Minolta states that the dynamic range of the 5400--the scale of light to dark tones which it can capture--is a dramatic 4.8. To best reproduce the rich variations in tone and color of a film original, the 5400 utilizes 16-bit A/D (Analog to Digital) conversion. With this high bit depth, the scanner is able to distinguish 65,536 tonal gradations for each red, green, and blue color channel--capturing subtle highlight and shadow detail as recorded on the film. Additionally, to retrieve the maximum detail, even from dark and underexposed slides, the 5400 offers multi-sample scanning options. With this feature, you can select to sample your film 2, 4, 8, or 16 times to bring out information and minimize noise in dark areas. Multi-sampling, though, does increase total scan time significantly. For normal, well-exposed photos, the default single sample works extremely well.
On the subject of speed, this is definitely the fastest scanner in its class that I have tested, especially considering that the 5400 is delivering larger files than the competition. In tests conducted by Minolta on both platforms, the index (thumbnail) scans take 16 seconds or less, a pre-scan takes 10 to 12 seconds, and a full 117MB final scan takes 69 seconds or less. These times are similar to those I get on my Mac G4 dual processor 450. Test times are for full frame slides (negatives take a bit longer), scanned at 5400dpi, 8-bit, with image compensation functions turned off--in other words, for a normal, well-exposed slide. Other scanners I've tested took four to even seven minutes to perform similar functions at 4000-4300dpi. The 5400 is a great time saver and productivity booster for me and anyone who does a lot of scanning, or who just doesn't want to wait five minutes for each scan.
For critical control over image sharpness, the 5400 can be manually focused. A large manual focus dial on the front panel allows fine adjustments to be made. In scanning scores of slides, though, I found that the automated software focus worked perfectly. However, if you are scanning slides in unusual mounts or with curved film, it's good to know that you have this option. Furthermore, by selecting Point AF, you can use your mouse to choose the location point in your image where the software autofocuses. While the autofocus default is at the center of the image, for some subjects another area of the film may have better contrast.
Scanning For BIG Prints
Here's a quick overview of how I scan color slides to make large format ink jet prints. First, be sure your film is clean--use compressed air and/or film cleaner. This can save lots of time and trouble later. Next, load the slides (or filmstrip) into the spring-tensioned holder. I then open Adobe Photoshop 7 (you can also work with Elements 2) and choose File>Import>DiMAGE Scan Plug-in. This initializes the scanner (with a soft whirring noise) and opens the scanning software. Once the green lamp on the scanner stops blinking, all is ready and you can insert the film holder.
Onscreen, you see the DiMAGE Scan Utility. At the top right of the screen, you select the film type, in this case "color positive." Now look at the second row in this dialog box. From the left, click the arrow in front of a grid to do an index scan of all the frames in the holder--here you see four lotus flower photos. From these, you then choose which to work with by clicking on its thumbnail, which highlights it in black, (see thumbnail 3).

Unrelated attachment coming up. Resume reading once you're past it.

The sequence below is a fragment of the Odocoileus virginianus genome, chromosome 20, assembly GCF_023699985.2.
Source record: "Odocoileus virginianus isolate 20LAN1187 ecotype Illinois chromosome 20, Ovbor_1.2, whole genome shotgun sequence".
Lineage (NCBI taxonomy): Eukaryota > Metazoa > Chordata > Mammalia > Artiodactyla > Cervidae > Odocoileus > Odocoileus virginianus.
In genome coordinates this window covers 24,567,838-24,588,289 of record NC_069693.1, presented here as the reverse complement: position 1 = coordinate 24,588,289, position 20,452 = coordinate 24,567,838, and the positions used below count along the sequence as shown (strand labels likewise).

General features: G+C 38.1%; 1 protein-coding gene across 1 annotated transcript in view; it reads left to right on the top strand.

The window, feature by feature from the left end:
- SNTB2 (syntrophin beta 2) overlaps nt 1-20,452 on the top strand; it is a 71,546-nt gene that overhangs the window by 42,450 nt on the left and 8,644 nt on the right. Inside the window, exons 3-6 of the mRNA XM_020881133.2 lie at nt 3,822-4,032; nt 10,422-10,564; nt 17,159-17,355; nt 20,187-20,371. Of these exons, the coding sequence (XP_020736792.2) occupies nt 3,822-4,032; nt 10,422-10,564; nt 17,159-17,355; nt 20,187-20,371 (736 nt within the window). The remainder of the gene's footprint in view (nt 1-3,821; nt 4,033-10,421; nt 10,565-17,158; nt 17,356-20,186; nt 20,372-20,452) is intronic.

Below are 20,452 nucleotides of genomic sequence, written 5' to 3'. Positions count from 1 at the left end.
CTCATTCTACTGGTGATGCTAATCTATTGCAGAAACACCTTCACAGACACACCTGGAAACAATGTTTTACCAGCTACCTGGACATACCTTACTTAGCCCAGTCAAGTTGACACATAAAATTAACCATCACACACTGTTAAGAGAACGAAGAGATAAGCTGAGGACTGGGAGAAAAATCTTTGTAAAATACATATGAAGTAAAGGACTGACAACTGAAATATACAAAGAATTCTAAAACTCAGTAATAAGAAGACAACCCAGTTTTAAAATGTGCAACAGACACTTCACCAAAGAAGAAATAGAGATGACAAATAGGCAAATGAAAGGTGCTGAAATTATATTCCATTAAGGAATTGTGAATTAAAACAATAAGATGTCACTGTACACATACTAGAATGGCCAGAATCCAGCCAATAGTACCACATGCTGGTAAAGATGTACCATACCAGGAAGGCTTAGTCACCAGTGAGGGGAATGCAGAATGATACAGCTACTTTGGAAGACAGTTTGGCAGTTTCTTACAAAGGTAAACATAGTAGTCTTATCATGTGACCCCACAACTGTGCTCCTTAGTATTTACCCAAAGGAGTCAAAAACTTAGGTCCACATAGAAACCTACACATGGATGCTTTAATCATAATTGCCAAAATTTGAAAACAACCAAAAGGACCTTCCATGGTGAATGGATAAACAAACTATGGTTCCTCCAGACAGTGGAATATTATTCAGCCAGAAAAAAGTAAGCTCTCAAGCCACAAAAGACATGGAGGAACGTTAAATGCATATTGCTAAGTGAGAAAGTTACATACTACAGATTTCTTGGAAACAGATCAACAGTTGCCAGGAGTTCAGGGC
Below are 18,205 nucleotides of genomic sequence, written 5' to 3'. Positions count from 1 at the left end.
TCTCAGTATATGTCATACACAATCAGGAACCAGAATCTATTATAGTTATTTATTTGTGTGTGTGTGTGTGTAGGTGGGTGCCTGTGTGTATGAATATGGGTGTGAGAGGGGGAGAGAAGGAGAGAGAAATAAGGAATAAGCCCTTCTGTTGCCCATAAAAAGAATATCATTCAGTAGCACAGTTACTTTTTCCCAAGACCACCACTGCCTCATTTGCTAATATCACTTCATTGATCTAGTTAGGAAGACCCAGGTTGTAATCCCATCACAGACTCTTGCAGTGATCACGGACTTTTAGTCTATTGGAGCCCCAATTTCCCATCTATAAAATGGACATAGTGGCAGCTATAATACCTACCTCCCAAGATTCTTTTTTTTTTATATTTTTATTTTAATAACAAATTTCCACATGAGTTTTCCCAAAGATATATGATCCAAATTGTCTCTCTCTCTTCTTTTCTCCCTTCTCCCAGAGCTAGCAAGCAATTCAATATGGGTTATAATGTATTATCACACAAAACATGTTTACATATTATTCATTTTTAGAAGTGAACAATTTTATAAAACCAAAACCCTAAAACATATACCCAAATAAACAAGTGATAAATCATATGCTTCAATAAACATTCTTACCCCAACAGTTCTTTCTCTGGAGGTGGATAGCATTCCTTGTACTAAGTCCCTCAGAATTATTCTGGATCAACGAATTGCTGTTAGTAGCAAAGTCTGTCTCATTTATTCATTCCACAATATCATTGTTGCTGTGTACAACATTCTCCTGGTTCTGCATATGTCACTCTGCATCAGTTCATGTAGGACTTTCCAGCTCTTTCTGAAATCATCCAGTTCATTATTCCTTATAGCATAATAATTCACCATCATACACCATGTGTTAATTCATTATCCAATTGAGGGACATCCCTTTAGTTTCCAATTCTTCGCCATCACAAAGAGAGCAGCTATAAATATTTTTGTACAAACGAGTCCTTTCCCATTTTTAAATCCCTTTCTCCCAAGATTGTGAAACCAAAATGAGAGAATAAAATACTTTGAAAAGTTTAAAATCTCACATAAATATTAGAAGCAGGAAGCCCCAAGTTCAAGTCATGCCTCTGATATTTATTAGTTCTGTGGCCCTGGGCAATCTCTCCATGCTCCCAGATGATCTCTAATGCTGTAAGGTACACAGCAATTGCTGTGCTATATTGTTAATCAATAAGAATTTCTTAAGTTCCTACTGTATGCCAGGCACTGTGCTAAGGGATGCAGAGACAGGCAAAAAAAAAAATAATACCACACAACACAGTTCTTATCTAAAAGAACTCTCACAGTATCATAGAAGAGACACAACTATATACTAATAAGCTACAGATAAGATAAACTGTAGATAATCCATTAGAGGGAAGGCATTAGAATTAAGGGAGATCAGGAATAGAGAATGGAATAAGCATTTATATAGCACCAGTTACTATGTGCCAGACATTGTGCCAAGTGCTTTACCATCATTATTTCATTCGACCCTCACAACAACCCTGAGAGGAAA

Next, click on the striped arrow to do a pre-scan, which opens in the large window where the thumbnails were. Use this preview to crop and decide if other adjustments are necessary. Once you've cropped the pre-scan, set the input resolution on the left. I set it to the max, 5400dpi, in order to make the largest possible print. If you know you'll only be printing a snapshot for example, or an 8x10, it's a good idea to set a lower resolution to save time and hard disk space. In the dialog box, note that on the bottom left, you'll see the final scan file size for the resolution you've selected, "Image size 116.8MB."
For advanced users, the tabs in the Scan Utility software offer "Exposure control" histograms with sliders for each of the RGB channels, and under Image correction a multitude of controls including curves and histograms for each of the RGB channels, Hue, Saturation, and Lightness sliders, a color Variations option, Brightness, contrast, and color balance sliders and more. For normal, well-exposed film, you'll rarely need any of these, but it's good to have them when you need them.
After making any adjustments, click on the third and last solid arrow to make the final scan. This takes about a minute or so, then the scanned photo opens in Photoshop, 16x24" at an impressive 300dpi. If you have a scratched or other problem original, the buttons on the right half of the second row of the dialog box offer Digital ICE, Grain Dissolver, and Pixel Polish.
Archive Those Images
Because of the large file sizes, I archive the final corrected scans on CD or DVD to keep plenty of space free on my hard drives. For archiving, I use Roxio Toast 5 and 6 software, burning onto Verbatim Data Life Plus media with a La Cie d2 4x DVD/CD writer.
The scans I got using the default settings were outstanding. In scanning over 20 images at 5400dpi, I rarely had to make even minor level adjustments. The only frame I had to sharpen was one that had been shot in low light and had motion blur on the film. For this, I use Filter>Sharpen>Unsharp mask. In general, I prefer to adjust only exposure and contrast (via curves) in the scanning software. Any further correction or manipulation is done in Photoshop.
The DiMAGE 5400 is a professional quality scanner that can save you lots of time yet is easy to use for photographers new to scanning, while offering sophisticated controls for experienced users. At press time, the street price was under $900.